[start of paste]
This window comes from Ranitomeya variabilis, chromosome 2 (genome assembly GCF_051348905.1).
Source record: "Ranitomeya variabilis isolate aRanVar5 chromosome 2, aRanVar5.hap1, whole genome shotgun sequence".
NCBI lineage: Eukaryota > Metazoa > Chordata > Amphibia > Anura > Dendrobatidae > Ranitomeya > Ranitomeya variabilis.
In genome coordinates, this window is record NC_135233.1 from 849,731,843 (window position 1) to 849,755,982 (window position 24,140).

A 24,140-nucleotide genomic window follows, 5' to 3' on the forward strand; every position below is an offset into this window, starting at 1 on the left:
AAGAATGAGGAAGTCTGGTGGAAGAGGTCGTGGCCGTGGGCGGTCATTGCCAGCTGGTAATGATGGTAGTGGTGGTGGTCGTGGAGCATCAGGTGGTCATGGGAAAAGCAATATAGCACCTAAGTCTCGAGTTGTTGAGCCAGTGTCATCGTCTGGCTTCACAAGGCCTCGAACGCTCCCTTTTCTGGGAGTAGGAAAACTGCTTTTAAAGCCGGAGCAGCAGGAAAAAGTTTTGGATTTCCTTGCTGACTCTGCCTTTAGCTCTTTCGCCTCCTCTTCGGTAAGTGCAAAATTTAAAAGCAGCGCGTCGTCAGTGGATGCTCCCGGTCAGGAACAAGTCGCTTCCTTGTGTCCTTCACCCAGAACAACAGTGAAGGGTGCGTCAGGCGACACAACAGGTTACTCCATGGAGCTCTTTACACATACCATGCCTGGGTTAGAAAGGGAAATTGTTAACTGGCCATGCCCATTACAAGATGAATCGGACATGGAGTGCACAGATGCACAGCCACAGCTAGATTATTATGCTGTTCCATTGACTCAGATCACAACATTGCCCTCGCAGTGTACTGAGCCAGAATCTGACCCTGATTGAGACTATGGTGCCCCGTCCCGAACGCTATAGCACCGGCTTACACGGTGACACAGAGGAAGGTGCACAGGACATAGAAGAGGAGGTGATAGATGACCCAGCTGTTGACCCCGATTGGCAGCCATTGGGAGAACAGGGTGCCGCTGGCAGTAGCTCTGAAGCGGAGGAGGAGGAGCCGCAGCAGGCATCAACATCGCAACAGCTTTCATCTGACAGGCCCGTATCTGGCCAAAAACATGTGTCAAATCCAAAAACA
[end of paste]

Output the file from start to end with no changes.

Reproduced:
This window comes from Ranitomeya variabilis, chromosome 2 (genome assembly GCF_051348905.1).
Source record: "Ranitomeya variabilis isolate aRanVar5 chromosome 2, aRanVar5.hap1, whole genome shotgun sequence".
NCBI lineage: Eukaryota > Metazoa > Chordata > Amphibia > Anura > Dendrobatidae > Ranitomeya > Ranitomeya variabilis.
In genome coordinates, this window is record NC_135233.1 from 849,731,843 (window position 1) to 849,755,982 (window position 24,140).

A 24,140-nucleotide genomic window follows, 5' to 3' on the forward strand; every position below is an offset into this window, starting at 1 on the left:
AAGAATGAGGAAGTCTGGTGGAAGAGGTCGTGGCCGTGGGCGGTCATTGCCAGCTGGTAATGATGGTAGTGGTGGTGGTCGTGGAGCATCAGGTGGTCATGGGAAAAGCAATATAGCACCTAAGTCTCGAGTTGTTGAGCCAGTGTCATCGTCTGGCTTCACAAGGCCTCGAACGCTCCCTTTTCTGGGAGTAGGAAAACTGCTTTTAAAGCCGGAGCAGCAGGAAAAAGTTTTGGATTTCCTTGCTGACTCTGCCTTTAGCTCTTTCGCCTCCTCTTCGGTAAGTGCAAAATTTAAAAGCAGCGCGTCGTCAGTGGATGCTCCCGGTCAGGAACAAGTCGCTTCCTTGTGTCCTTCACCCAGAACAACAGTGAAGGGTGCGTCAGGCGACACAACAGGTTACTCCATGGAGCTCTTTACACATACCATGCCTGGGTTAGAAAGGGAAATTGTTAACTGGCCATGCCCATTACAAGATGAATCGGACATGGAGTGCACAGATGCACAGCCACAGCTAGATTATTATGCTGTTCCATTGACTCAGATCACAACATTGCCCTCGCAGTGTACTGAGCCAGAATCTGACCCTGATTGAGACTATGGTGCCCCGTCCCGAACGCTATAGCACCGGCTTACACGGTGACACAGAGGAAGGTGCACAGGACATAGAAGAGGAGGTGATAGATGACCCAGCTGTTGACCCCGATTGGCAGCCATTGGGAGAACAGGGTGCCGCTGGCAGTAGCTCTGAAGCGGAGGAGGAGGAGCCGCAGCAGGCATCAACATCGCAACAGCTTTCATCTGACAGGCCCGTATCTGGCCAAAAACATGTGTCAAATCCAAAAACA